If this just celebrates our 1916 heroes can't we all get together this once....and not squabble about who "owns", or who "gains most" from it, or whether it is a gimmick or not.? I welcome any genuine attempt to honour the men and women of 1916, and any other event which glorifies the sacrifice of our cutting the link 2ith England. I hope you do too.
 

edifice.

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ChrIreland said:
If this just celebrates our 1916 heroes can't we all get together this once....and not squabble about who "owns", or who "gains most" from it, or whether it is a gimmick or not.? I welcome any genuine attempt to honour the men and women of 1916, and any other event which glorifies the sacrifice of our cutting the link 2ith England. I hope you do too.
What this does is to attempt to portray the present constitutional status of the island as acceptable to those who fought in 1916. And that is for party political and electoral considerations only.
 

smiffy

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FutureTaoiseach said:
Yes, that's the kind of thing I was getting at when I referred to an asinine understanding of what 'revisionism' actually consists of.
How is it "asinine"? :(

Also, I see in tomorrow's Irish Times that FG and Labour are complaining they were not consulted about the restoration of the annual 1916 parades. There you go. More West Britishness in our midst. :(

The apparent miscomfort on their part with the celebrating of Irish identity and freedom reflects - in my opinion - revisionist tendencies.
It's asinine because you're throwing around a term like 'revisionism' without either explaining or understanding what it actually means, or why it is a bad thing. You seem to believe that it just means 'West Britishness' (an even more stupid term, if that's possible), which is premised on some notion of a particularly narrow conception of what Irish identity actually is (in this case, compulsory admiration for the 1916 leaders and the Rising). Anyone who doesn't conform to this template apparently must be considered non-Irish or even British. I would have thought that you might be able to see why defining Irishness in such an exclusivist way might be somewhat dubious, but apparently not.

As for revisionism itself, all it actually is is a new approach to Irish history that came to prominence in the 1960s/1970s but was actually around earlier than that, most notably with The Bell. It was a challenge to the received wisdom of Irish history, or 'the story of Ireland', which looked at everything in terms of Anglo-Irish relations and in the framework of a long, slow, continuous struggle for 'freedom'. While this might be great for helping the Wolfe Tones come up with new songs, it's not very enlightening when it comes to a full and comprehensive understanding of the development of Irish society. Roy Foster gives this rough definition of 'revisionism':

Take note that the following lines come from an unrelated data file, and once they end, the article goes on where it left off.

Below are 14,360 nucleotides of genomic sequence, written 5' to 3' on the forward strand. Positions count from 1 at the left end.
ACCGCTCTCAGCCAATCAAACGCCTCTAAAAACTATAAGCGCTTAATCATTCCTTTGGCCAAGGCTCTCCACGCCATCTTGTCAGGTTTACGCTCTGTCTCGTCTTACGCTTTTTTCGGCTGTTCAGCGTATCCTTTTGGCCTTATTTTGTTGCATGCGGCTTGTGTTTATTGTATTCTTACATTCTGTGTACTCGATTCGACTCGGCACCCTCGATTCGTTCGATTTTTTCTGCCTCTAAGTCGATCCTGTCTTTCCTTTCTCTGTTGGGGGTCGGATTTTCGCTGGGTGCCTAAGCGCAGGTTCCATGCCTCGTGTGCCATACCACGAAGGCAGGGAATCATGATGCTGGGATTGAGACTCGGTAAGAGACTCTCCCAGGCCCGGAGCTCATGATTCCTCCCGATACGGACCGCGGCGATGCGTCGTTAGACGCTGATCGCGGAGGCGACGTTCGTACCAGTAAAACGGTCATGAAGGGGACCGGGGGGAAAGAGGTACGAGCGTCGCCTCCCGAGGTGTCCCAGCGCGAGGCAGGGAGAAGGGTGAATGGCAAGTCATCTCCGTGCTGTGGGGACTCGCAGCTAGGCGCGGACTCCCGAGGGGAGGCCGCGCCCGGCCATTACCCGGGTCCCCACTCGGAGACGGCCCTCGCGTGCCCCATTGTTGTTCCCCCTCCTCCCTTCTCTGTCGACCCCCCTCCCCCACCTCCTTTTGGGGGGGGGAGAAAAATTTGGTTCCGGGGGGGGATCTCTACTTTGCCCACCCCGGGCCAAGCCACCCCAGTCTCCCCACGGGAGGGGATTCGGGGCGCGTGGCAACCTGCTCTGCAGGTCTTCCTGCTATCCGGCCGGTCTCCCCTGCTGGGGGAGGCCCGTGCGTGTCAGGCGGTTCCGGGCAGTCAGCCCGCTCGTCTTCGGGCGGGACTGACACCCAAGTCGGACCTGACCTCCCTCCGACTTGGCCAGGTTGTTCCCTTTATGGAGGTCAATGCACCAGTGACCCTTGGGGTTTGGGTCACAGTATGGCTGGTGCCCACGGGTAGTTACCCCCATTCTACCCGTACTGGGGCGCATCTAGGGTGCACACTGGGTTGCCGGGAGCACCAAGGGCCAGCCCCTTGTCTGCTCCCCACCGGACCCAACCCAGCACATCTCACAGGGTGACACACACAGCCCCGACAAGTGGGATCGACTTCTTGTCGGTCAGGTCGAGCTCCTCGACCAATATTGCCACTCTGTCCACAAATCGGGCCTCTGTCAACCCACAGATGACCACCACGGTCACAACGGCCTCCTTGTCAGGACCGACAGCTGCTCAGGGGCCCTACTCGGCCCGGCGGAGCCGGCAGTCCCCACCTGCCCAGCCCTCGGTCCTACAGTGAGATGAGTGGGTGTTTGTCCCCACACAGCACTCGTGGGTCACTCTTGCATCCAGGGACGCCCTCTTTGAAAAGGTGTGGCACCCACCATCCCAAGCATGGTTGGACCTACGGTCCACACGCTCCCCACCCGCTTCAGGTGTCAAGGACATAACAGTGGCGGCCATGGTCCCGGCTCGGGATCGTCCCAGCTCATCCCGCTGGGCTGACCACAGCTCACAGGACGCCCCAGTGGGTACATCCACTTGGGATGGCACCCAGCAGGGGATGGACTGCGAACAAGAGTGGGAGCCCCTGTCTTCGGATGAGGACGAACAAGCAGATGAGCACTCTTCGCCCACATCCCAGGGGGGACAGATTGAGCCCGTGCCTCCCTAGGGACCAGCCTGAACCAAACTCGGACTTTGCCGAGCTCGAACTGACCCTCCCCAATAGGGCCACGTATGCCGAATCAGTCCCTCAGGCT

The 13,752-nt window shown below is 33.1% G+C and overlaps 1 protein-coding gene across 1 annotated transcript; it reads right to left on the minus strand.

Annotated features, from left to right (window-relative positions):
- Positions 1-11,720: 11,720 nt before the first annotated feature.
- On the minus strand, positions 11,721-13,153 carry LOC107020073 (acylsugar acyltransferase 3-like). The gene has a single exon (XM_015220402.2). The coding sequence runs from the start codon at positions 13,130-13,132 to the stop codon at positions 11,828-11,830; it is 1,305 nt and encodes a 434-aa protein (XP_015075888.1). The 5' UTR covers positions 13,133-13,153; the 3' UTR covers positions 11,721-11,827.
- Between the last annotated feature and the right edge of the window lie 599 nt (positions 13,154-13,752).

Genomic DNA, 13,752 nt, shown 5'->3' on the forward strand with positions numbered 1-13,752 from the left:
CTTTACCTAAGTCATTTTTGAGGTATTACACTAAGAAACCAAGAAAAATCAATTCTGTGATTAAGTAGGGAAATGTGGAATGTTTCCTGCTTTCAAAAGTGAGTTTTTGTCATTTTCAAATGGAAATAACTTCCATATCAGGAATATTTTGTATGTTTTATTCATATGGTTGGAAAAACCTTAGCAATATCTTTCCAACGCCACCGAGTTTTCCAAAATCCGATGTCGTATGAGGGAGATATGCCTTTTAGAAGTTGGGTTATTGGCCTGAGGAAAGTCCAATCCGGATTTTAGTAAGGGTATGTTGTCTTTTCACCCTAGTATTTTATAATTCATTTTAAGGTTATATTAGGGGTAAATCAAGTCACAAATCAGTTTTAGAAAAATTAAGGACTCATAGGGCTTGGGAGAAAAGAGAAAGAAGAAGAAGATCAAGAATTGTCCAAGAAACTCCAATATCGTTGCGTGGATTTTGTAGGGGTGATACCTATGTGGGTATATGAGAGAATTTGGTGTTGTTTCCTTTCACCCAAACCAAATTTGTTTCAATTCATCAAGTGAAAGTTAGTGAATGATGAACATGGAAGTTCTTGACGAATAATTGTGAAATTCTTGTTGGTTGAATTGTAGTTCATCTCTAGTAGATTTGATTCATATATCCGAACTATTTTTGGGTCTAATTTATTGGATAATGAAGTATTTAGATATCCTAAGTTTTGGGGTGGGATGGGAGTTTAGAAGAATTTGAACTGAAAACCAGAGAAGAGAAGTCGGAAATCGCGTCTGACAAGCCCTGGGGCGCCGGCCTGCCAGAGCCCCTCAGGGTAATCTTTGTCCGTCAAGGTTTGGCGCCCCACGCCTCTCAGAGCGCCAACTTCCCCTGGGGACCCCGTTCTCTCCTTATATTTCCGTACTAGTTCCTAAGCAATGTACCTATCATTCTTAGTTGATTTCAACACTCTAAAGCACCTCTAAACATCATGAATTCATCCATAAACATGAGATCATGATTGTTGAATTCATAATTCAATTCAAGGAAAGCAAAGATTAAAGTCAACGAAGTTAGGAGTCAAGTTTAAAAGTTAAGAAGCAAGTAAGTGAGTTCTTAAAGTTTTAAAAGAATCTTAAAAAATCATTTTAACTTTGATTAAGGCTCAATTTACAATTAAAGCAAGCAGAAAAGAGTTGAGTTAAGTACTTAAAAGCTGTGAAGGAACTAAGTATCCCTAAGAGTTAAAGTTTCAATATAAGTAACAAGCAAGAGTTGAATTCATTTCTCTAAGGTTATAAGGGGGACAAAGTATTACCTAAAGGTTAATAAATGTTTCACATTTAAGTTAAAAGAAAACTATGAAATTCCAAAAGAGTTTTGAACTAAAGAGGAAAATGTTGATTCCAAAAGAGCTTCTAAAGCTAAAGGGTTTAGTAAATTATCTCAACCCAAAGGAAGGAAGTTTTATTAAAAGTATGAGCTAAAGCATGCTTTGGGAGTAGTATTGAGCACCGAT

What, after all, is historical 'revisionism'? To the scholars, it is quite simply a desire to eliminate as much as possible of the retrospectively 'Whig' view of history which sees every event and process in the list of what followed it rather than what went before: the effort to get behind hindsight.
It's important to note that there's nothing uniquely Irish about this kind of revisionism, but it's perhaps because historical interpretation here is so contested and so contentious that a particular kind of approach to history can be thrown around as a rather idiotic insult.

Obviously historians (including those who would have been labelled or even described themselves as 'revisionists') will have their own political views and biases. Equally their conclusions might well be informed by these. But that's true of all historians, not just the ones you don't like. But 'revisionism' didn't emerge just because of the conflict in Northern Ireland, or because of the amount of time that had elapsed since the foundation of the state, or because of economic and social modernisation in Ireland. It was also informed by the growing influence of social history and economic history, which was a recognition that there was far more to the past than just states and 'great men'.

There's nothing necessarily anti-republican or anti-nationalist about 'revisionism', although it will obviously post a challenge to particularly stupid nationalists (such as jjacollins). And it's perfectly fair to question the conclusions or the assumptions, or even the factual accuracy of 'revisionist' historians. But in doing so, you should realise that that kind of approach is revisionism, and is what historians should always do anyway. Which is why the term 'revisionist' is now, essentially, meaningless.

Now, I realise that you have some sort of mental condition whereby an idea lodges itself in your head, and you repeat it over and over despite people pointing out to you how daft it actually is, so I don't expect any of this to sink in, and I look forward to seeing you denounce 'revisionists' in plenty of future threads. However, in the light of the points I've raised here, would you now like to explain why 'revisionism' is such a bad thing?
 

edifice.

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Revisionism in Ireland is concerned with sledgehammering history to conform to present populist politics. It means rather than pursuing a claimed stance it redfines it so you don't have to. And then you sanitise it with 'debating' inane noise.
 

smiffy

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edifice. said:
Revisionism in Ireland is concerned with sledgehammering history to conform to present populist politics. It means rather than pursuing a claimed stance it redfines it so you don't have to. And then you sanitise it with 'debating' inane noise.
Ah yes, the edifice approach to discussion. He is right about everything - so right that he doesn't have to back up his statements. Anyone who disagrees with him is either naive, educated or (if the disagreement is more than one or two lines, or involves words of more than two syllables) 'noise-making'.

Your second sentence is nonsensical, by the way.